[BE AWARE] Anti Rollback Protection is Enabled on Poco F1 MIUI 10.2 Stable ROM

Recently I have got the MIUI 10.2 Stable ROM for my Poco F1 phone based on Android Pie. Things are pretty good such as the new user interface, animations etc are more or less look like iOS now.
But this post is not about the MIUI 10.2 stable ROM features, review etc. rather I want to bring something into notice of people about the anti rollback protection of Android.

Anti Rollback Protection is Enabled on Poco F1 MIUI 10.2 Stable ROM

[su_note note_color=”#F9D9D9″ text_color=”#AA4343″ radius=”3″ class=”” id=””] According to one of the posts on XDA, Android makes it mandatory for OEMs to implement Anti Rollback protection on devices running on Android Pie.
I don’t know if it’s really true or not!

I verified the anti rollback protection on my Google Pixel and Pixel 2 both running on Android Pie which does not have a rollback index on it’s bootloader.
Recently my Poco F1 was updated to MIUI 10.2 Stable version which is based on Android Pie, and surprisingly I found that it has the Anti Rollback index on it’s bootloader.

Well, it’s my bad that I never verified the Poco F1 when it was on Android Oreo based MIUI 9.

What is Rollback Protection on Android:

In short, Rollback protection was enabled on Android Oreo which as the name suggests, will not allow a rollback to a previous version of Android once it is updated to Android Oreo.

Android has something called as Android Verified Boot (AVB), which verifies certain partitions at boot time for integrity and fails to boot if the software on the device is tampered.
Rollback protection is designed to prevent a device to boot if downgraded to an older Android version, which could be vulnerable to some known exploit.

Problem with Rollback Protection on any Xioami Phones:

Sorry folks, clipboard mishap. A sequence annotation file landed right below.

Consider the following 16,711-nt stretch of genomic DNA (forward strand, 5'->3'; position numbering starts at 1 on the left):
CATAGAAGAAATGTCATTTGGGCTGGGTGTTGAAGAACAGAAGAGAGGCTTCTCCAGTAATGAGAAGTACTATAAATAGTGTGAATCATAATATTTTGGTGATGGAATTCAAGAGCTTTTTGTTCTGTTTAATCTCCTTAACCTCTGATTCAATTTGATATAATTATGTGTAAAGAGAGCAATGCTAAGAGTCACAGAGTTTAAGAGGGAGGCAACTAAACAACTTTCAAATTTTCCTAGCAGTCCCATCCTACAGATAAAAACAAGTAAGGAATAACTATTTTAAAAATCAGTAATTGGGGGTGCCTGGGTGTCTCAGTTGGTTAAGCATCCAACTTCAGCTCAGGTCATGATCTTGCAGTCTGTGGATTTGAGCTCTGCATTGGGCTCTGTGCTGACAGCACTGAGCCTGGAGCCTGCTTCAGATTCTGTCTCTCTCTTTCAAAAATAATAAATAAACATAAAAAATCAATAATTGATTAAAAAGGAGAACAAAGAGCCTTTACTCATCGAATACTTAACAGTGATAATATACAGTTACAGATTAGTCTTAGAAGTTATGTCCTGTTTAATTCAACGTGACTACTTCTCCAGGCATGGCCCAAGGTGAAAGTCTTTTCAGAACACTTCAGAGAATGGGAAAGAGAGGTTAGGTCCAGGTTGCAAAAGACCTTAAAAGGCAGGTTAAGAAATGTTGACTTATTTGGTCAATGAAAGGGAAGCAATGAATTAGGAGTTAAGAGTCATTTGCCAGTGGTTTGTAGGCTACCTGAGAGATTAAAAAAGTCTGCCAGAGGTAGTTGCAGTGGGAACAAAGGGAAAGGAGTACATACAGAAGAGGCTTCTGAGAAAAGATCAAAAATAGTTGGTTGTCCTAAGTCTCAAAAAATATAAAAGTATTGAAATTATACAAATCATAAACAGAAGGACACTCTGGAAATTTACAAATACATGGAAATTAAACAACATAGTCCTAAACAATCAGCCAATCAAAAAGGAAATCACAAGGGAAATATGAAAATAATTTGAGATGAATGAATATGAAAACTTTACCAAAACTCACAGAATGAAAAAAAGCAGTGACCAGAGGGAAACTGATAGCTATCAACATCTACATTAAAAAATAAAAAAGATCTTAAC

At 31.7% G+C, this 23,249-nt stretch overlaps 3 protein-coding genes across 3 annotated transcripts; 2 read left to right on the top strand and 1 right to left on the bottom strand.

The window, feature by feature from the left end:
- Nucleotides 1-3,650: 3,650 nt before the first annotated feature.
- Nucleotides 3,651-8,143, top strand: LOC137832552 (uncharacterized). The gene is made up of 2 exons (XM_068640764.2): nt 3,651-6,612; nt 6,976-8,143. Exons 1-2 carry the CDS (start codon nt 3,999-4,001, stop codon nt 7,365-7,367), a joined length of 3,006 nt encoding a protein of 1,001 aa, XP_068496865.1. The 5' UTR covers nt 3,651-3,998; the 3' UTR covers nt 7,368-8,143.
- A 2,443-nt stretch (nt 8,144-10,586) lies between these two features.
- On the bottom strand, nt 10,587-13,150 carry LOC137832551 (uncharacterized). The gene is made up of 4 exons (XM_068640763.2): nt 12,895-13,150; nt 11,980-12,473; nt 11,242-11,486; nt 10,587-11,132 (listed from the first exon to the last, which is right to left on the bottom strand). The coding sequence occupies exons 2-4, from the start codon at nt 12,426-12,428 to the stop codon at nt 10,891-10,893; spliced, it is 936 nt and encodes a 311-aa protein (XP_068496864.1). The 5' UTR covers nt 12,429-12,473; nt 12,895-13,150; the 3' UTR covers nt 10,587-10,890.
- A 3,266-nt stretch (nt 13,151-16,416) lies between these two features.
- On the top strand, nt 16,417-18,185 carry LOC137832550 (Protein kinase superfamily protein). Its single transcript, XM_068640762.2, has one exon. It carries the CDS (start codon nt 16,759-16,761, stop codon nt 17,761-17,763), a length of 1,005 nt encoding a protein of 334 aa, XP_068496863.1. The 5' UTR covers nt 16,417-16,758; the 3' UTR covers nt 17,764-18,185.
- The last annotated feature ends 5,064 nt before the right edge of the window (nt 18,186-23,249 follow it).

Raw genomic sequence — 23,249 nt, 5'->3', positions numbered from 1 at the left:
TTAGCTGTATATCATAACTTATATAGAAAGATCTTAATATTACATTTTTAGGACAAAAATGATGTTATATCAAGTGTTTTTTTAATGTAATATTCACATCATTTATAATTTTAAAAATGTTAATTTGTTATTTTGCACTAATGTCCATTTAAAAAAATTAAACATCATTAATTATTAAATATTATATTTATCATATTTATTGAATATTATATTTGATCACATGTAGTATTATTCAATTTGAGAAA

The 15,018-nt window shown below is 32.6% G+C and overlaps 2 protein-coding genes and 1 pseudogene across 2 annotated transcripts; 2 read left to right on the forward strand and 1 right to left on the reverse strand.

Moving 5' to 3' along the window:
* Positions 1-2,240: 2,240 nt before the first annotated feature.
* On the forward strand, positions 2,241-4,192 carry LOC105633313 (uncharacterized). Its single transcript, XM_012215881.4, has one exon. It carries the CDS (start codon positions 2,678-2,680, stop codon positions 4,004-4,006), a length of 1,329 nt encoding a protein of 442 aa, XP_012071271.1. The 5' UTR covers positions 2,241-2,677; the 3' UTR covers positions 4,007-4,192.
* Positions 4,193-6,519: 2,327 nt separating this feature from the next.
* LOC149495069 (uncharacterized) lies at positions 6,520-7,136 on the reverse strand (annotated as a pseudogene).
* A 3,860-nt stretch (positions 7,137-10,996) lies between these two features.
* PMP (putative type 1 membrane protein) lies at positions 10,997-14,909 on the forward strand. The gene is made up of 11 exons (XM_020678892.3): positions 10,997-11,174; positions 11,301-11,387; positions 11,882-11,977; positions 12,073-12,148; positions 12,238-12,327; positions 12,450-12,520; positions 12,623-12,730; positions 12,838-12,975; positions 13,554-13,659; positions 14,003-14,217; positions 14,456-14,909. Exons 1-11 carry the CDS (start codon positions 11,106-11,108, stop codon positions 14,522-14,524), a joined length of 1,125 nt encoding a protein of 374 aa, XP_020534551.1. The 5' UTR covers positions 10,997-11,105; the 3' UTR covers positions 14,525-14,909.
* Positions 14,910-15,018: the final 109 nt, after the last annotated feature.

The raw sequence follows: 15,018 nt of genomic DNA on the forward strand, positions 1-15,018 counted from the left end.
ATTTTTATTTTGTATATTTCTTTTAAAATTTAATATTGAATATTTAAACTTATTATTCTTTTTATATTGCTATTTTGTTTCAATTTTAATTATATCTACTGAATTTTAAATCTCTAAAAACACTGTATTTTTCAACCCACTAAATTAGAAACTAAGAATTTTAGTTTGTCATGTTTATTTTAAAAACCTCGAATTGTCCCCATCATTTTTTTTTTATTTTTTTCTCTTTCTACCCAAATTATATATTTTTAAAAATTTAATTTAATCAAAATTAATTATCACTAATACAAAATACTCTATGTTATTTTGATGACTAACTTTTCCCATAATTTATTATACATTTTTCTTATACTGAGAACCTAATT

In a single sentence, Xiaomi hard bricks the device if the bootloader detects that an older Android version is being flashed.

The VBMeta structure (Verified Boot Meta Data Structure) in the vbmeta partition keeps the information of rollback_index which you can think of the current rollback index of the phone.
On the other hand the images which are being flashed has it’s own rollback_index value.
Once a new version of Android (or MIUI) is flashed, the vbmeta rollback_index is incremented.

The bootloader code is written in such a way that if the bootloader’s rollback_index is less than that of the vbmeta structure then it permanently hard bricks the device making it unusable by a user.

Following is what happens based on the rollback_index:

If (current rollback_index < rollback_index of files to be flashed)
- Increment the rollback_index to that of the flashing images and then allow the flashing
else if (current rollback_index = rollback_index of files to be flashed)
- Don't change the rollback_index but allow the flashing
else if (current rollback_index > rollback_index of files to be flashed)
- Block the flashing and lock the device

Should you be worried of this Rollback Protection:

YES, If you are flashing custom ROM and MIUI ROM back on your Xiaomi phone.
NO, If you don't install any custom ROM on your Xiaomi phone or if you never want to come back to MIUI ROM after flashing a custom ROM.

It is always advisable to verify the current rollback_index on your Poco F1 phone (or any other Xiaomi phone for that matter) and the image that you are flashing.

How to know what is the current Rollback index on your Poco F1:

Boot the Poco F1 on fastboot mode.
Turn off the phone. Press and hold the Volume Down button + Power button to boot into fastboot mode.

Execute the following code on a fastboot installed PC:
$ fastboot getvar anti

You will get a result similar to the following:
anti: 1 (my device's current rollback index is 1)

How to know what is the Rollback index of the fastboot ROM you are flashing:

Usually, the MIUI fastboot ROM has a rollback index set in flash_all.bat file inside the flashable images archived file.
You can extract the files and look for the CURRENT_ANTI_VER value in the flash_all.bat file to know what is the index.

Proceed to flash the images only if it greater than your current device's index.

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